St. Agatha was initially called Wilmot and then it was renamed probably after the local Catholic church that had been built in the 1830s.[4] Most early settlers to this area were German: Amish Mennonites, Lutherans, and Roman Catholics. The latter were the majority, making St. Agatha the centre of Catholic community in the Township. By 1834, there were two public log schools and a Catholic log school. More modern school buildings were erected about 20 years later. The Amish Mennonites built their meeting house in 1885.[11]

Some of the settlers moved on to other areas so the community remained small. In 1869, the population was only and by 1890 it had dropped to 200. By 1906, there was a hotel, a blacksmith shop, some stores and various tradesmen.[11]


Population trend:[12]

  • Population in 2016: 20,545[3]
  • Population in 2011: 19,223 (2006–2011 population change: 12.4%)[2]
  • Population in 2006: 17,097
  • Population in 2001: 14,866
  • Population in 1996: 13,831
  • Population in 1991: 13,107

Private dwellings occupied by usual residents: 7,516 (total dwellings: 7,612)[3]

Athletic Programs[edit]

  • Wilmot Aquatic Aces Swim Club
  • New Hamburg Firebirds (Hockey)[13]
  • New Hamburg Huskies (Hockey)
  • Wilmot Warthogs (Rugby)

See also[edit]


  1. ^ "2018 Unofficial Election Results". Township of Wilmot. Retrieved 2018-12-21.
  2. ^ a b "Wilmot, Ontario (Code 3530020) census profile". 2011 Census of Population. Statistics Canada. Retrieved 2012-08-17.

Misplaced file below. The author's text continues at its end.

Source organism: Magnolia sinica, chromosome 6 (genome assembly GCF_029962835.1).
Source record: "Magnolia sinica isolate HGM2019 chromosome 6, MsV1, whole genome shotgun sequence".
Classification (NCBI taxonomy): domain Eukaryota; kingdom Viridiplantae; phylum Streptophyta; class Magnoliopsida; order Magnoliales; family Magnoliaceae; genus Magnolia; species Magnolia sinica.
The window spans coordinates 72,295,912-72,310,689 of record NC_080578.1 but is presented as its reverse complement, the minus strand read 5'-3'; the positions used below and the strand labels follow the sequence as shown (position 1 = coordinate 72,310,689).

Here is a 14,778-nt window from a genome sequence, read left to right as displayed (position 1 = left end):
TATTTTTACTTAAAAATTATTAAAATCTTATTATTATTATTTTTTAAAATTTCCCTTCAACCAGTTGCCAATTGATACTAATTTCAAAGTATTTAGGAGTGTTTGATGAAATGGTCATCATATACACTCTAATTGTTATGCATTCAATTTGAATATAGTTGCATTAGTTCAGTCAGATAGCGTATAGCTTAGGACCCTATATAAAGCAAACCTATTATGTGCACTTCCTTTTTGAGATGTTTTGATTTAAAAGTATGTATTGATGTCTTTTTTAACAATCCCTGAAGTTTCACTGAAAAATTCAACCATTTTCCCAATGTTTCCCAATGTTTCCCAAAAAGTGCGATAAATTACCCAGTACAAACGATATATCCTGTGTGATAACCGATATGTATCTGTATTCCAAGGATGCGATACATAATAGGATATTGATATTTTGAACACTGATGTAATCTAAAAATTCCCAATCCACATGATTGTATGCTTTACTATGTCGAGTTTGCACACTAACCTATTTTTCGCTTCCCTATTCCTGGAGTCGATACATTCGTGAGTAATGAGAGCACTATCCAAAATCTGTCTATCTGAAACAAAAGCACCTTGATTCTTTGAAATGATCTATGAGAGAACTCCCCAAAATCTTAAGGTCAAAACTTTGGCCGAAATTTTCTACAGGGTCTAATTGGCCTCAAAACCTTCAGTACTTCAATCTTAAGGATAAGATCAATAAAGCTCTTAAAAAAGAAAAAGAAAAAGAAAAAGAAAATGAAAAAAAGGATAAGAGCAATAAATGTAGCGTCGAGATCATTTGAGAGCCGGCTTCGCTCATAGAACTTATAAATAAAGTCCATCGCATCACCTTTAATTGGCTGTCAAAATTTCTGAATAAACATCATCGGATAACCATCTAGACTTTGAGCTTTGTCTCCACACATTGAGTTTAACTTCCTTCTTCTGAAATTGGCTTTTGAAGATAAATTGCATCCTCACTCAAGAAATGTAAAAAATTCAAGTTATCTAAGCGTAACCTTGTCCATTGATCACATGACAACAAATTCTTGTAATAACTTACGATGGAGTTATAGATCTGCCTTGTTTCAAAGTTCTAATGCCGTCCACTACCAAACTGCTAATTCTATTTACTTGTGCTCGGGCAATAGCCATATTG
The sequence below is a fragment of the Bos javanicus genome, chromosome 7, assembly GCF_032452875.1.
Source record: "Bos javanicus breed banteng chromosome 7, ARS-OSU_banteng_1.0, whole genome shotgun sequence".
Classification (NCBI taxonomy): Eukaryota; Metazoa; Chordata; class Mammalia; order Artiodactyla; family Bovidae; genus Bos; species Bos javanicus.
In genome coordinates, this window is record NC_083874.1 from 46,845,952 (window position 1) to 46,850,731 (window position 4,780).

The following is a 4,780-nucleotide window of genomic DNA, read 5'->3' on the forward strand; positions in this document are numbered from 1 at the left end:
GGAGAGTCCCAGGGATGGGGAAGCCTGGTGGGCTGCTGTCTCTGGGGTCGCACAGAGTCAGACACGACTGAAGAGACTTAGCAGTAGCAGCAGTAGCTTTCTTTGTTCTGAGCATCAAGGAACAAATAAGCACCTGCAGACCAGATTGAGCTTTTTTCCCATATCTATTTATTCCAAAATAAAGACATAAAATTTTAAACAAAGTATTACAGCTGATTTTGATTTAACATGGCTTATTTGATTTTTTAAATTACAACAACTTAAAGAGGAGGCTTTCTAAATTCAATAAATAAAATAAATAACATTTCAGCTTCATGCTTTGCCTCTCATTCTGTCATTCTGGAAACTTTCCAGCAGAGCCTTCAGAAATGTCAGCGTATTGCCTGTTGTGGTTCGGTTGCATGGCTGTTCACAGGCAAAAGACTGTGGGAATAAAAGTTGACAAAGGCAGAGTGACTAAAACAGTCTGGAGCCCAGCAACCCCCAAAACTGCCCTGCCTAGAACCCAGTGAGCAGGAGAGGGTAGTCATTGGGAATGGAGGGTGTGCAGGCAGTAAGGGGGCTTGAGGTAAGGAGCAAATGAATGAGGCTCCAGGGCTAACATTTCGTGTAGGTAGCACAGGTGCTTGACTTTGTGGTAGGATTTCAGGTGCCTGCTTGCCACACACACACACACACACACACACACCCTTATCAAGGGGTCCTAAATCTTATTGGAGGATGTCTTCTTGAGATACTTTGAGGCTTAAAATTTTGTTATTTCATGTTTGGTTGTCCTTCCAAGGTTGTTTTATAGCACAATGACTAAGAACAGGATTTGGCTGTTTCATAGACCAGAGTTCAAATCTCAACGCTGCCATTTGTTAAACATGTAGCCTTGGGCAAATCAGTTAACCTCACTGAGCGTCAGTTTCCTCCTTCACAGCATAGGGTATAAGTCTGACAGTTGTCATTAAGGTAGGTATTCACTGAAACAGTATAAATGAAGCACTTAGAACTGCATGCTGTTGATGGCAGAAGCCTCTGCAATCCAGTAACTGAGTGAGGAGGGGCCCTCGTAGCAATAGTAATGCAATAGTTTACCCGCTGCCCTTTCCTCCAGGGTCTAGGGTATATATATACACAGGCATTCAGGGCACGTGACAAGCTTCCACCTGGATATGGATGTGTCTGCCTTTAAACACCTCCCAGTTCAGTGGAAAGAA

3. ^ a b c "Census Profile, 2016 Census: Wilmot, Township". Statistics Canada. Retrieved May 22, 2019.
  4. ^ a b c d "History of Wilmot Township". Township of Wilmot. Retrieved May 22, 2019.
  5. ^ "History of Wilmot Township". Waterloo Region Museum. 1 March 1997. Retrieved 17 February 2019. Wilmot Township comprised of three tracts of horizontally divided land: the German Block, Block B in the north, and Block A in the South. The German Block was controlled by the Crown. It was settled primarily by immigrants of German heritage (by which influence it acquired its name) including those from Pennsylvania, Europe, and Waterloo Township. Blocks A and B to the south and north of it, respectively, were controlled by the Canada Land Company. Although Blocks A and B were also settled by immigrants of German heritage, they were part of a mix of other immigrants of Scottish, English, and Irish origins who also settled in these areas. When Blocks A and B were acquired by the Canada Land Company in 1825, they were incorporated with the German Block and given the name Wilmot Township.
  6. ^ "Flash from the Past: Wilmot Township mills in the spotlight". Waterloo Region Record. 15 February 2019. Retrieved 17 February 2019.
  7. ^ "Local "history addict" sleuths story of town's founder". New Hamburg Independent. 12 August 2009. Retrieved 17 February 2019.
  8. ^ a b Smith, Wm. H. (1846). Smith's Canadian Gazetteer - Statistical and General Information Respecting all parts of The Upper Province, or Canada West. Toronto: H. & W. Rowsell. p. 220.
  9. ^ County of Waterloo Gazetteer and General Business Directory, For 1864 (PDF). Mitchell & Co. 1864. p. 170.
  10. ^ County of Waterloo Gazetteer and General Business Directory, For 1864 (PDF). Mitchell & Co. 1864.
  11. ^ a b "Wilmot Township: Historical Place Names". Ken Seiling Waterloo Region Museum. Region of Waterloo. Retrieved May 22, 2019. (section: St. Agatha)
  12. ^ Statistics Canada: 1996, 2001, 2006 census
  13. ^ Firebirds, New Hamburg. "New Hamburg Firebirds".

External links[edit]